Rock & Roll Books
Any Old Way You Choose It
Flowers in the Dustbin: The Rise of Rock & Roll, 1947-1977by James Miller
Simon & Schuster, 416 pp., $26
As Father Time sweeps the detritus of the 20th century out history's back door, the music industry continues purging a rock & roll catalog that no longer fits in even your friendly, neighborhood Virgin Megastore. There's simply no room; with tens of thousands of albums released every year, chances are some of your favorites are already hell-and-gone out-of-print (never mind what was lost in the industry-wide conversion from LP to CD). Forgotten -- by all but you and perhaps some mail-order clearinghouse out of Peoria. Which is probably the way it should be. Call it "natural selection." Just make sure James Miller's Flowers in the Dustbin: The Rise of Rock & Roll, 1947-1977 is swept up along with all those Britney Spears albums.
Editor of the original Rolling Stone Illustrated History of Rock & Roll, as well as Newsweek's pop music critic for 10 years, Miller sums up the rock & roll revolution in a manner that you might expect from a staffer at an ever-contracting, checkout-stand newsweekly: in the simplest possible terms. Stringing together a book-length series of five-10-page essays chronologically sequenced according to the author's 30-year timeline, Miller pinpoints the birth of rock & roll as having occurred on December 28, 1947, with the release of jump bluesman Wynonie Harris' "Good Rockin' Tonight" and its demise (more or less) coming on August 16, 1977, with the death of Elvis Presley. Between those two events, Miller moves briskly through the invention of the Fender guitar, Patti Page's recording of "Tennessee Waltz," the rise of Top 40 radio, the Chords' doo-wop breakthrough "Sh-Boom," and Bill Haley & the Comets' explosive debut in the film Blackboard Jungle. And that's just the book's first chapter.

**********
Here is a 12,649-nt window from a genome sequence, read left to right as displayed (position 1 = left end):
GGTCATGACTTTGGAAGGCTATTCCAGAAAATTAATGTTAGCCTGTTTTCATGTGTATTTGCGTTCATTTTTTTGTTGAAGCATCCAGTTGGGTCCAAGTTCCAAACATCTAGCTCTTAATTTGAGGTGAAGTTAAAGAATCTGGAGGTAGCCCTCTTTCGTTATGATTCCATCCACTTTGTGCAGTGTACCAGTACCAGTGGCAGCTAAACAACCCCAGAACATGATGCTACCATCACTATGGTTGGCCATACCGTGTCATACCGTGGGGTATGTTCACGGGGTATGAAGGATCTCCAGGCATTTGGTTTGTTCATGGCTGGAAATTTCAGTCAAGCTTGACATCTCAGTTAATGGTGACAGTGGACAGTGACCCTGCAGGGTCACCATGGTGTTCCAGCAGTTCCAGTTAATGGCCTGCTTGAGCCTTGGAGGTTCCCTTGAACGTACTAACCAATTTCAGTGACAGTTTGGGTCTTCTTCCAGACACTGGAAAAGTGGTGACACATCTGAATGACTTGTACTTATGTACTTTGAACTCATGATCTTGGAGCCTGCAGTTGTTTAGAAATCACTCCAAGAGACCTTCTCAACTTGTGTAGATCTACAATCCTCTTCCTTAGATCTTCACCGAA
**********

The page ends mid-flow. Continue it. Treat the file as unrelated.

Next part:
While this works for the first half of Flowers in the Dustbin, the early chapters building easily like Legos, by the time Miller reaches the Beatles, Stones, and Bob Dylan in the Sixties, his landmark events (Ken Kesey's acid tests, Monterey Pop, Altamont) become boundaries so compartmentalized as to render the author's version of rock & roll history myopic. Where, for instance, are a few pages on Buddy Holly, as integral to the Beatles' musical makeup as Elvis Presley? Instead, the reader is treated to six pages on Rick Nelson. By the time he gets to the Seventies, Miller is careening about wildly from Ziggy Stardust to The Harder They Come to Bruce Springsteen with nary a word on Led Zeppelin and the proliferation of hard rock.
"For Greil," reads the dedication to Flowers in the Dustbin, as in esteemed first generation rock critic Greil Marcus, who is cited a few times throughout. "For Recyling Only" would have been more apt.